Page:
If you work for a big company, it is safe to assume that you'll be dead (professionally) by the age of 45-50. Professional death will take the form of:
- You'll be on your way out.
- You'll be taken over by younger colleagues (i.e. they'll be awarded with the promotions you feel entitled to).
- Stagnation will have taken a toll on your motivation, commitment and enjoyment.
Hence, you'd better start working on opportunities for a second career by the time it happens.
Your second career should give new air to:
- Your finances, specially if you had children after 30, and therefore face your professional death with children still at school.
- Your sanity. You still face at least 15/20 years of productive professional activity. You’d better have something to do with all that time.
If you are 35-40 already, plant the seed of your second phase.
- Interests. If you happen to have a clear personal interest, allocate time to nurture it and consider investing on it (courses, events, forums).
- Network. Talk openly about your willingness to do something else. Anyone (and I mean really anyone) can set you on track for a second career.
- Start small. Set yourself a super-easy goal. Ask to give a talk at your children’s school. Start a blog. Buy a book. Sign in for an event. Talk to a friend about this over some beers. It will take you nowhere, probably, but it changes your mindset from daydreaming to action.
- Experiment. Try different things in different domains if that’s fine for you. The point is, you don’t need to have a predefined and fine tuned plan. You are just exploring.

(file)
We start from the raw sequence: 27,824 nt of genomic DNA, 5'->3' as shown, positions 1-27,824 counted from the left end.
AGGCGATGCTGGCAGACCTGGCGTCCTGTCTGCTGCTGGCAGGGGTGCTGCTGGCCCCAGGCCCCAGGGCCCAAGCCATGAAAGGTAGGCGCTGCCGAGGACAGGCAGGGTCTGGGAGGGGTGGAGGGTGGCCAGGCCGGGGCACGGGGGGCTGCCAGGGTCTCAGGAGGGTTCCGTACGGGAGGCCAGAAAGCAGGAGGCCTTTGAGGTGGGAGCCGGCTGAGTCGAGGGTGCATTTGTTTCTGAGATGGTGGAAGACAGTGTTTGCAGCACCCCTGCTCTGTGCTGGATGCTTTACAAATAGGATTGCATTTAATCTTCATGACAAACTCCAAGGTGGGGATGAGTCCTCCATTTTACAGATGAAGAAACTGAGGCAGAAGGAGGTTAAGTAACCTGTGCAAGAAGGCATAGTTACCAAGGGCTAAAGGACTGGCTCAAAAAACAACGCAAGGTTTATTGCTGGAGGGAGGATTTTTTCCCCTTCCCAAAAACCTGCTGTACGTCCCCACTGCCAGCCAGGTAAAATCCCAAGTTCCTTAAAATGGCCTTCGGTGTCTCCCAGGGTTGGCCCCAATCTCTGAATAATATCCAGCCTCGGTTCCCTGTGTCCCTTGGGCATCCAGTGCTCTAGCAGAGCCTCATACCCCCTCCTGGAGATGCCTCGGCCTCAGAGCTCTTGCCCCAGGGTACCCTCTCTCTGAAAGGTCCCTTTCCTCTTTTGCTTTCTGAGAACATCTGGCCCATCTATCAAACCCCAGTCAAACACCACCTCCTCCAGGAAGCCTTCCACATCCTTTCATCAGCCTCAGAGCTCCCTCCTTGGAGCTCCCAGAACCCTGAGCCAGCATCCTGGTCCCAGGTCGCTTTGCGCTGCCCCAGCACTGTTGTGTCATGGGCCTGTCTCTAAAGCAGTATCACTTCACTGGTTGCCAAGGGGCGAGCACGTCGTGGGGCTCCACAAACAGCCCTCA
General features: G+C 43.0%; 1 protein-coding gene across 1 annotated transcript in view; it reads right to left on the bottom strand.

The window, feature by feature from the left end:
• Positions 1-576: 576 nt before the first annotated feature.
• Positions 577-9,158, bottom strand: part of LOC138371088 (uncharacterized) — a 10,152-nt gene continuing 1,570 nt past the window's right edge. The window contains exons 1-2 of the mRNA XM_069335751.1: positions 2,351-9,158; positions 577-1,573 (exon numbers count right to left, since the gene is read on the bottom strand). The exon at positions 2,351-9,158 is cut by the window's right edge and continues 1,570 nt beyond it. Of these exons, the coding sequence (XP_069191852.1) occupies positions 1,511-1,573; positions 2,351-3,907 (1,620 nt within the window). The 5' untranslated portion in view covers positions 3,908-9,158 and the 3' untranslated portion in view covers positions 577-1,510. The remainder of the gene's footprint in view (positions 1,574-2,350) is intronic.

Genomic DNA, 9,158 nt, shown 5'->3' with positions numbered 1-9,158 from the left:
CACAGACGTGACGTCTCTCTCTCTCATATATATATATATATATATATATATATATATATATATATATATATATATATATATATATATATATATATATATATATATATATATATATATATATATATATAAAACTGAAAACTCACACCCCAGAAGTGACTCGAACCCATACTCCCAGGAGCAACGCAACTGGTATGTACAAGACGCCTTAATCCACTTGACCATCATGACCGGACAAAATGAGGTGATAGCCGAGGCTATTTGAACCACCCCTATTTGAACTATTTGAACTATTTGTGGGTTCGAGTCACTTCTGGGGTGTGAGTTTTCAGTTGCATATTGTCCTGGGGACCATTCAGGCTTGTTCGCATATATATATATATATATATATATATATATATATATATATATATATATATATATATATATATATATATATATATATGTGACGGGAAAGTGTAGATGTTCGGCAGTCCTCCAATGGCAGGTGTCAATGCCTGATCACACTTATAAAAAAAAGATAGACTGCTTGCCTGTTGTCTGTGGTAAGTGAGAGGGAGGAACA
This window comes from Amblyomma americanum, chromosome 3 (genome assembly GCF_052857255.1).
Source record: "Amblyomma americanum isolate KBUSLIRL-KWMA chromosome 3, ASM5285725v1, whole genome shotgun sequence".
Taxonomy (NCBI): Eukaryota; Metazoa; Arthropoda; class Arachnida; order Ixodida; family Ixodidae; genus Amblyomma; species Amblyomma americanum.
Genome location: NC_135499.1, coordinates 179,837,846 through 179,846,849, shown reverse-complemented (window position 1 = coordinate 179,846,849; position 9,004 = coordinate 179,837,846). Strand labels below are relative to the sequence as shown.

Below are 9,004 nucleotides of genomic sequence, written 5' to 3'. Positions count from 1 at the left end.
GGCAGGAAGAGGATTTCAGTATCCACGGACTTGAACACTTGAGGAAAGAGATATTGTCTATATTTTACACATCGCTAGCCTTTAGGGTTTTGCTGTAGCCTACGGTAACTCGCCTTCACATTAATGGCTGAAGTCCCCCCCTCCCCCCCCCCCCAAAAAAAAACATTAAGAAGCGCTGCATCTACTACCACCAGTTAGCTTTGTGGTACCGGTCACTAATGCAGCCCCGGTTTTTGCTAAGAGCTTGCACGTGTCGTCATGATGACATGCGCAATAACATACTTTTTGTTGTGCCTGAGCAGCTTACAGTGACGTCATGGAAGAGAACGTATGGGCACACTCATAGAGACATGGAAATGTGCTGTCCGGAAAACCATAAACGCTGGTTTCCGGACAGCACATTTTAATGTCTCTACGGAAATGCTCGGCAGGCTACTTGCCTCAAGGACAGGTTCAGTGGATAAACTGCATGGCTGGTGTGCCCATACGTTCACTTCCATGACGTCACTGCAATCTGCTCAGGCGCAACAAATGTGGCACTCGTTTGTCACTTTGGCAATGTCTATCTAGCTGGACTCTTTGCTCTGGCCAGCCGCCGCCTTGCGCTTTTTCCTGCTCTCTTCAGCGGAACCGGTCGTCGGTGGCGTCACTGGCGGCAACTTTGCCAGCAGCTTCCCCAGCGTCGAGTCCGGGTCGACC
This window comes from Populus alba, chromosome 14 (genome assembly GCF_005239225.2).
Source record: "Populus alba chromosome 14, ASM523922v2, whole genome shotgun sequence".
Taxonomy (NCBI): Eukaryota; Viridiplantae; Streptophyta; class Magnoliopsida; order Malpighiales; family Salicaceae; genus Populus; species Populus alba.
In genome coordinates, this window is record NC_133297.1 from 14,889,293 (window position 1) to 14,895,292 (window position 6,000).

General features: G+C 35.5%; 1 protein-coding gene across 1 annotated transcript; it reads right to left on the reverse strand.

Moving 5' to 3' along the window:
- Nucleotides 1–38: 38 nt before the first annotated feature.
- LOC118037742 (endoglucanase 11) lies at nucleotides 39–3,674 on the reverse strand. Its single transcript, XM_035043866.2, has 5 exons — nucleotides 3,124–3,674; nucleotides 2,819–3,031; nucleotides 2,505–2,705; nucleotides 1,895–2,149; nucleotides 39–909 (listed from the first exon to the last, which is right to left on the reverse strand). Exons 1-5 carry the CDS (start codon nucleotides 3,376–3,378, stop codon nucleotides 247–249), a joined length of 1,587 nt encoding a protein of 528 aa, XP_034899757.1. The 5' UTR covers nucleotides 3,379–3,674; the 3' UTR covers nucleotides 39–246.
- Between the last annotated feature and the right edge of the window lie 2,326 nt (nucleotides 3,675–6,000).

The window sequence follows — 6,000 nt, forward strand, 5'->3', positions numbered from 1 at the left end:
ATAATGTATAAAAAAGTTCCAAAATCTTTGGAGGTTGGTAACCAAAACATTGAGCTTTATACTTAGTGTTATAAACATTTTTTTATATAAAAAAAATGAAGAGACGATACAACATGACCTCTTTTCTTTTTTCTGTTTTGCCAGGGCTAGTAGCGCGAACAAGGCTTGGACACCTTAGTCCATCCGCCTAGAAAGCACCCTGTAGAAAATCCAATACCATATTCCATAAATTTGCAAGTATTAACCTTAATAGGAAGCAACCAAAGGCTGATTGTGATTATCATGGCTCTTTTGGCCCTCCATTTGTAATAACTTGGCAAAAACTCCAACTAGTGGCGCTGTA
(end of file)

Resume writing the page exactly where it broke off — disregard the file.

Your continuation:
- Look for positive influence. Try to surround yourself of optimist, energetic people. Move away from burnouts and know-it-alls.
- Don’t think of money at this stage. Just think on creating a slice of time for something else that’s not your day job.
I sat myself on this course years ago, triggered by the inevitable introspection that follows watching someone you admire go through a terrible journey way too soon. I’ve explored and gotten nowhere (yet) but it’s clear for me this is the right path. In the meantime:
I’ve done things I’m very proud of, whether it’s the blog, my Minutes App, our Codigo Rojo podcast, my activity as mentor for Endeavour. And while all of this has clear room for improvement, I’m proud of having shipped stuff out there. It means I committed, I persevered and I delivered.
I’ve met the most interesting people, expanding slowly (I’m an introvert) the network by timidly offering myself to do different things. One person introduced another, and then another, and that road takes you to unexpected places.
I’ve learned lots. My day job would have never given me this chance (despite I’m a privileged). Naturally, you are supposed to produce, not to play or explore.
I’m hopeful (not sure that’s a word). I have a clear belief that the best is yet to come.
I became better at my day job. The perspective that other commitments give you sets a clearer focus on contribution (rather than busyness). I’ve become more effective.
All this (and much more) was already argued by Peter Drucker in his brilliant Managing Oneself. I realised only later that I had inadvertently followed his advice, and therefore I can only endorse everything he says there. Go read it, it may be the first step of your journey. It should. And count on me if you feel I can help, I’d be glad to have you on my own journey too.
Enjoy the weekend, give this a thought, and prepare for the second half of your life, where the best stuff happens. Cheers.